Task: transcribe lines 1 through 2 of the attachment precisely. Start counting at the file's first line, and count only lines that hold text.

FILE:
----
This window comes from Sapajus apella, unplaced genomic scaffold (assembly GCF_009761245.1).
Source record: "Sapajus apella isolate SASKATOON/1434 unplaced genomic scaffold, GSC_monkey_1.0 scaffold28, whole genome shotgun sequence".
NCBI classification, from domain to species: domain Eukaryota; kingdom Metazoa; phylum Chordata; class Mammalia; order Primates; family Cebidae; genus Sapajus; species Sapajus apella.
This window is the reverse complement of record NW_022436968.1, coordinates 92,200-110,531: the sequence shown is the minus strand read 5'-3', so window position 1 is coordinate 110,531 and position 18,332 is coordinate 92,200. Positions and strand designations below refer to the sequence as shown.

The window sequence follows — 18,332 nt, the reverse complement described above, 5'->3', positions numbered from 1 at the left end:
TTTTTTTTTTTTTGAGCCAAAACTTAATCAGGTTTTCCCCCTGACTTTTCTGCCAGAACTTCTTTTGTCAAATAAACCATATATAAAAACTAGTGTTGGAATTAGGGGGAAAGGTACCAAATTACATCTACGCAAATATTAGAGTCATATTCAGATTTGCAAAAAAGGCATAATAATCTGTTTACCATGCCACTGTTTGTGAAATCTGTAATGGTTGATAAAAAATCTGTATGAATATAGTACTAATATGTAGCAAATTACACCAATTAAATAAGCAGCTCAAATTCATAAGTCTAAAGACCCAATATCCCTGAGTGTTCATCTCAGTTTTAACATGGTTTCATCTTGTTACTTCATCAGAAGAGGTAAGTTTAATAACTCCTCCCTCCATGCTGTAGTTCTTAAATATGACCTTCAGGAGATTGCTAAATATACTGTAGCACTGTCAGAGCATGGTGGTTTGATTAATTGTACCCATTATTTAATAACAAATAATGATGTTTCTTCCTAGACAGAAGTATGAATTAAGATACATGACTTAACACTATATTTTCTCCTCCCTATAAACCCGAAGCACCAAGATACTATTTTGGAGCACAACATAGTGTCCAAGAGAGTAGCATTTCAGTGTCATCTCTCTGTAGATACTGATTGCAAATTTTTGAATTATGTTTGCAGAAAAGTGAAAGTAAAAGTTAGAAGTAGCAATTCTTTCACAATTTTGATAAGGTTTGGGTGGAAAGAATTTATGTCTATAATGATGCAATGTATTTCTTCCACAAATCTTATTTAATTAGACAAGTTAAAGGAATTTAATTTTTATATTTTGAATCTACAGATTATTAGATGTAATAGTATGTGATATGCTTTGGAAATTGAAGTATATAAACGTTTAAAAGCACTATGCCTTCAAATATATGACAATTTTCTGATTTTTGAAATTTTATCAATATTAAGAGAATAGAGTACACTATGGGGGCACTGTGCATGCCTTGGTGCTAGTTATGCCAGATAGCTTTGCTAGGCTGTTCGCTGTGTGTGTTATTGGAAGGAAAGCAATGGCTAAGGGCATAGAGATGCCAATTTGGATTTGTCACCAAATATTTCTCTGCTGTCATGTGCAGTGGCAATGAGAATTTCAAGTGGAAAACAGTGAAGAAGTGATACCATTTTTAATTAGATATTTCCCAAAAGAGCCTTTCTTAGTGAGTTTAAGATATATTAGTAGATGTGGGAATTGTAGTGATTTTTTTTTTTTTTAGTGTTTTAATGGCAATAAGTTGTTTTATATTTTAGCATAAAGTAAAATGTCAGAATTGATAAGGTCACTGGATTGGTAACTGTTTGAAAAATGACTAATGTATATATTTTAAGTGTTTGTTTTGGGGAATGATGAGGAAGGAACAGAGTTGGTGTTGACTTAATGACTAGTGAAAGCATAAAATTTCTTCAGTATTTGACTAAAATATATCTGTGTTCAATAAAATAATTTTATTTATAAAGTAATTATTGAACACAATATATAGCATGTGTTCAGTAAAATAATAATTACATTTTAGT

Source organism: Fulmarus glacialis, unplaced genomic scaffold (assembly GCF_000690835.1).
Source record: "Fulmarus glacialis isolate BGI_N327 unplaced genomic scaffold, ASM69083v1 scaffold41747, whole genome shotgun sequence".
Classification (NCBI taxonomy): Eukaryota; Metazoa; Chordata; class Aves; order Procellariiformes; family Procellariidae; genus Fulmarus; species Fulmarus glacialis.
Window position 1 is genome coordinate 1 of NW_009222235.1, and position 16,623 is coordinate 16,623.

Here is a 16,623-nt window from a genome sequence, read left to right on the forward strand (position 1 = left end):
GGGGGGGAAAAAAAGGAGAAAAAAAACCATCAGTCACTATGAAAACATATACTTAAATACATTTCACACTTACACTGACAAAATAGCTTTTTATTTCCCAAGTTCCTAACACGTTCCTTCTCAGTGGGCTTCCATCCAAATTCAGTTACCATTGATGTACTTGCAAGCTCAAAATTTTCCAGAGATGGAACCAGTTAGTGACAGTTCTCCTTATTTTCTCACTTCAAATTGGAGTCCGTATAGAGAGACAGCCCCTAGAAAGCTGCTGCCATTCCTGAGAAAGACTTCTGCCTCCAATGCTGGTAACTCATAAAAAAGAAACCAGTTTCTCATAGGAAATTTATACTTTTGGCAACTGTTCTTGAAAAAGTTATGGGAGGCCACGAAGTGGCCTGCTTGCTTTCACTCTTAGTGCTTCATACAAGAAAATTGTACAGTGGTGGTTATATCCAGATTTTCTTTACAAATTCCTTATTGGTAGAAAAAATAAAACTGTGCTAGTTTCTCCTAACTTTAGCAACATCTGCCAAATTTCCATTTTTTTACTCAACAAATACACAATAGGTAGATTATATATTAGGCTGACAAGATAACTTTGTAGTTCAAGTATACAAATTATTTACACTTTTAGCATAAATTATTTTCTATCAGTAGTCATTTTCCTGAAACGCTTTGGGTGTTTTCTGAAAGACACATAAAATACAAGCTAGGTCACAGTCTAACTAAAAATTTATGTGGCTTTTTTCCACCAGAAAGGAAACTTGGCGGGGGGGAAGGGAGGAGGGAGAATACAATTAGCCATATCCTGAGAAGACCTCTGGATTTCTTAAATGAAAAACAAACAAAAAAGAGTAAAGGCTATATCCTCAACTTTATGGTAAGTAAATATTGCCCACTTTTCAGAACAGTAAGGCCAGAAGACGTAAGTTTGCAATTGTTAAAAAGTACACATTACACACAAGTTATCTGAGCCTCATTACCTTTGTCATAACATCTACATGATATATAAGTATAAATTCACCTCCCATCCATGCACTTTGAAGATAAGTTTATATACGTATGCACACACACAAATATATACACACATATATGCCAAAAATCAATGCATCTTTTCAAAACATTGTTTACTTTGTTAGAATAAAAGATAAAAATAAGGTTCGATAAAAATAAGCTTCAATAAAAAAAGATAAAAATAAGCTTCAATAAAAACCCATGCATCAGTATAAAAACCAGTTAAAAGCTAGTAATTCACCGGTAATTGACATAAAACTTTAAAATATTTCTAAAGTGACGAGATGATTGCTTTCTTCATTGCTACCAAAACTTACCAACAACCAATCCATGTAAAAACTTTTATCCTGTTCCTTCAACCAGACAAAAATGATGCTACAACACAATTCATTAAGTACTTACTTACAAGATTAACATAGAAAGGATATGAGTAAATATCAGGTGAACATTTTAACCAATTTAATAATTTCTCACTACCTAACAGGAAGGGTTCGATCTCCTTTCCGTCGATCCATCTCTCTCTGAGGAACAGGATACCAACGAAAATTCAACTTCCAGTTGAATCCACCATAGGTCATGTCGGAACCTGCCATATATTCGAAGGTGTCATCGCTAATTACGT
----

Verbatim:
This window comes from Sapajus apella, unplaced genomic scaffold (assembly GCF_009761245.1).
Source record: "Sapajus apella isolate SASKATOON/1434 unplaced genomic scaffold, GSC_monkey_1.0 scaffold28, whole genome shotgun sequence".